While I read, I looked for similarities in our lives, places of overlap. I wanted to connect our disparate stories. After all, we understand our lives through narrative. We're born. We graduate. Fall in love. Marry. Have children. Stories connect these events. Beginning with our earliest memories, we develop a personal story, and over time that story—how we got from there to here—accumulates more stories, and the sum of these stories helps us situate ourselves in life's continuum.

In my story, my father is a character who vanished and then made a late reappearance. His absence from the backstory confused my early narrative and still disrupts my present one. Very early on, I learned to manage my story to control my shame. I learned to lie. I learned not to ask Mom.

A central tenet of good parenting is to help your child build self-worth and self-definition through mirroring and validation. Like the mother asking her girl about the waves. By asking, the mom validated. By repeating, she mirrored. My mirrors were warped. Without a father around, I questioned—again and again—my worth as a person and my very existence.

According to childhood behaviorists, children are naturally self-centered little creatures. They're unable to see the world beyond their narrow perspectives. Children believe that anything that happens, good or bad, is a consequence of their own actions. When my father left, my young mind interpreted his disappearance as something I did. It was me: I did it. I did it, and since I did it, I must be horrible. All these years later, even though I talk to a therapist weekly, even though I understand how the young mind processes information, that black cloud still follows me around.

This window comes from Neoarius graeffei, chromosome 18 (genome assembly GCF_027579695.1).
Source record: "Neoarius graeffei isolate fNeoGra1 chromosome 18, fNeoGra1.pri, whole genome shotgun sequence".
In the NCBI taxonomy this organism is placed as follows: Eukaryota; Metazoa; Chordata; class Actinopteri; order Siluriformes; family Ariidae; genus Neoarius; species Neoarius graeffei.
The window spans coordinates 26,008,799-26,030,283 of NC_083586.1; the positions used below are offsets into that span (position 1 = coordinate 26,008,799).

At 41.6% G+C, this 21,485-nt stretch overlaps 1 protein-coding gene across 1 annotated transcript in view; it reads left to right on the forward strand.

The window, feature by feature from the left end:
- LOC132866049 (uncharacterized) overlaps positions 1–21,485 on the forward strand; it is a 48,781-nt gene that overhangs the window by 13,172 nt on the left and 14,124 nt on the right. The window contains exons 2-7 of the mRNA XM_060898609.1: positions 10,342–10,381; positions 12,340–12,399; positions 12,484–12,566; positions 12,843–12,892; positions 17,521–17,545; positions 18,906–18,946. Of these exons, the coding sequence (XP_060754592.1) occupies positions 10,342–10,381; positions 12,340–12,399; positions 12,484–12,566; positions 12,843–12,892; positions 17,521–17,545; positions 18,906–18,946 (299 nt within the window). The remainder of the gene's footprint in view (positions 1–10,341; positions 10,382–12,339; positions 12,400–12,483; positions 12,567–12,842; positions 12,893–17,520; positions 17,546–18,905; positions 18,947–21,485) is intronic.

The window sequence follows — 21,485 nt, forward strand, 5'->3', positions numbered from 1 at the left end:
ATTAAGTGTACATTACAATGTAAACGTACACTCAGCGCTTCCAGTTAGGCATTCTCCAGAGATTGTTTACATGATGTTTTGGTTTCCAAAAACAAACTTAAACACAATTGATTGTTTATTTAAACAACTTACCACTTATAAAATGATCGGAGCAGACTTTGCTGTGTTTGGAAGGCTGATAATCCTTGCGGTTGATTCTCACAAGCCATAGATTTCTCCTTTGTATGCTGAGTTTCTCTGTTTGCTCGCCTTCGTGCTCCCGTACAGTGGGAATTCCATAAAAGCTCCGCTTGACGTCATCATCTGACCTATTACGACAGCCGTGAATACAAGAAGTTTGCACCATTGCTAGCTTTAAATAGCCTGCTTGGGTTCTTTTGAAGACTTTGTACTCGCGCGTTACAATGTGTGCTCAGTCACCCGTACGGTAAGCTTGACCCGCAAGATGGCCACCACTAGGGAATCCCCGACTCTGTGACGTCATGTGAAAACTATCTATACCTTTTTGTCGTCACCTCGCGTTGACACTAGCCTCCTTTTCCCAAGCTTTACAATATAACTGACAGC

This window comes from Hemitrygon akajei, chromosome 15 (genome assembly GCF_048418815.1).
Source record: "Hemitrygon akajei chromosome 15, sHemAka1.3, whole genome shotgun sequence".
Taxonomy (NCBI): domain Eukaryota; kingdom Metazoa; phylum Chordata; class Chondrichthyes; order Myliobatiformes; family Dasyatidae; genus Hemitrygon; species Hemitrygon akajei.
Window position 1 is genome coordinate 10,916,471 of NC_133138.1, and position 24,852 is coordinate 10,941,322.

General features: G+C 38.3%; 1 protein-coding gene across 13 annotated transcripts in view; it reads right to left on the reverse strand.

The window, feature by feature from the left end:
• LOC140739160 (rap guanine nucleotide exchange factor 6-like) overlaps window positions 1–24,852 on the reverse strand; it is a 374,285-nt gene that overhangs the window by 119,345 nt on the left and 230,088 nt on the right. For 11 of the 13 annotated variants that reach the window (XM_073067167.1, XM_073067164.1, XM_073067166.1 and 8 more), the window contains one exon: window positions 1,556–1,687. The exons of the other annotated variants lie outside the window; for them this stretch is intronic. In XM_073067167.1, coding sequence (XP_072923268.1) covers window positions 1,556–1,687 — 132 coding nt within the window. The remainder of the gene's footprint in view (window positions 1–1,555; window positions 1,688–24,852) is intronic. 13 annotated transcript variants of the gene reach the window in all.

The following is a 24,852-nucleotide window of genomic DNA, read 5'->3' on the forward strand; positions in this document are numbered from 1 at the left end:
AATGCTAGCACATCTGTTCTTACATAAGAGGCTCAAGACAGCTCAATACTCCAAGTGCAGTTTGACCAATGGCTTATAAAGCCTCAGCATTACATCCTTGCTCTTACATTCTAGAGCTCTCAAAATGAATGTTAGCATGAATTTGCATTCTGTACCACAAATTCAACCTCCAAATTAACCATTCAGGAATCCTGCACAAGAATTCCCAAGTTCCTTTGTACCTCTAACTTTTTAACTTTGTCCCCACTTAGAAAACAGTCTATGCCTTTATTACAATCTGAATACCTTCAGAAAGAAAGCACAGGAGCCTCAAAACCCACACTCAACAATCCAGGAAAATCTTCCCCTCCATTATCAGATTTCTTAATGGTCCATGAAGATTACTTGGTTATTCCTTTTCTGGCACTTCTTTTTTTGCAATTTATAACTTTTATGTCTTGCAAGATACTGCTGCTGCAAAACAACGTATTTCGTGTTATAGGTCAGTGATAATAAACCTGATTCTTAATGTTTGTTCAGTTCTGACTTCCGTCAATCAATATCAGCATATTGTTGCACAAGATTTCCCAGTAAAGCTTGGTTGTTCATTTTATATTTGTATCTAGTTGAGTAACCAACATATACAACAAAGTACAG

I maintain my position by triangulating between two distant points, easing my hands into the water, paddling forward, backward. I wait for the right wave to guide me back to shore.

©2019 Don Waters. Used with permission of the University of Iowa Press


Family, Place, Literature